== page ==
Our mistakes do not define who we really are, says Nell-lynn.
Working with death row prisoners for years in Bali’s Kerobokan Prison, Nell-lynn has seen the face of despair, fear and solitude. “I supported these prisoners by helping them deal with prison life and their sentences. I’ve cooked for them and bought them supplies from time to time,” she explains.
When asked why she chose this cause to champion, Nell-lynn says simply, “I believe everyone makes mistakes, some bigger than others, some more costly. But our mistakes do not define who we really are.”
She also believes people shouldn’t judge others when they have no idea as to what led to these criminals committing the crime in the first place. She recalls one death row prisoner Titus, a Nigerian who witnessed unbelievable atrocities as a young boy but is in her words, “one of the most gentle, honest and loving beings I have ever come to know.
Apart from these visits, Nell-lynn also corresponded with prisoners incarcerated in prisons away from their homelands. She wrote letters to four prisoners in Asia and one in Central Africa.
When asked why she has chosen this path in her life Nell-lynn replies, “Most of us shun any hardship that we witness, but turning our backs on it does not make it disappear. Doing our bit even if it’s only a small ripple in the ocean, helps.”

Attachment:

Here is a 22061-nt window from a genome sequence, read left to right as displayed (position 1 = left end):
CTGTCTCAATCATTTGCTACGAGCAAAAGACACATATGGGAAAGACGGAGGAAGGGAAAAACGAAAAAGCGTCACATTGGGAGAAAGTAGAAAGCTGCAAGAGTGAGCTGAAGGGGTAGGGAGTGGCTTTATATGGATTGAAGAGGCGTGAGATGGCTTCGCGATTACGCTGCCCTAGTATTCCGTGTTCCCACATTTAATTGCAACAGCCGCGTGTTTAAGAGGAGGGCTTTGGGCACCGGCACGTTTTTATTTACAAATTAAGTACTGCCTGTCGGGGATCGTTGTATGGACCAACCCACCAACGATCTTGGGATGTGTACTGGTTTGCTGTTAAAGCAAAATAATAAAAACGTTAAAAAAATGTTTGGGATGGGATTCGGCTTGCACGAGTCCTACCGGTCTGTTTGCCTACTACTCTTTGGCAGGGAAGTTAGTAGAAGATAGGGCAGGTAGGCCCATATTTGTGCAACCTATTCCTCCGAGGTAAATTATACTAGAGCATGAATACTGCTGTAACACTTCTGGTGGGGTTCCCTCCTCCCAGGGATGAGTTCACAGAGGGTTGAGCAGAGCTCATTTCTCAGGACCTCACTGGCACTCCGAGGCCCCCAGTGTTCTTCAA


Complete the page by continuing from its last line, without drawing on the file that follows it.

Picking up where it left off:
Making a conscious decision years ago to never become a self-centred person, Nell-lynn believes that she is a better person because of the work she does. “I’ve never considered myself lucky when I achieved anything that I had gained, other than these opportunities at volunteerism.”
Apart from befriending prisoners, she gave one year of her life to paraplegic patients of a government-owned hospital in Jakarta. Nell-lynn says, “I witnessed immense suffering by people already challenged with financial constraints. A few never had anyone visit them as they didn’t have family members, so my visits meant a lot to them.”
She also reached out to two street children in Jakarta, volunteering to foster them for over a year. “The boy was nine and his sister, five. They lived with me. It was yet another experience that I shall never forget, even though they returned to the streets,” Nell-lynn recalls.
Her most ardent wish today is to be granted permission to volunteer at the Sungai Buloh Hospital’s AIDS unit in Malaysia. Although petitioning countless times, she has not been given the green light yet. Feeling strongly about these patients, Nell-lynn explains, “To be forgotten while one is alive must be one of the saddest feelings in the world. To feel alone at a time when you need someone beside you the most, is heartbreaking.”
If there was one thing she wishes to impart to society it’s that each of us can make a difference in someone else’s life. She says, “Often we blame governments and society for all that has gone wrong, but society is made out of us.”
To her, success cannot be attributed to the things one has acquired in their lifetime – love, compassion and empathy is what counts. “When we have helped someone who has no means of helping us, we are successful. When we have shared even when we have had little, we have been truly generous. When we go out of our way to help strangers, we have come to know love for humanity,” Nell-lynn says.
Currently working on securing funding to publish her first book entitled ‘Within’, Nell-lynn says her goal is to pursue a counselling course from the profits of her book sales. She says, “Being a counsellor has been a childhood dream of mine.”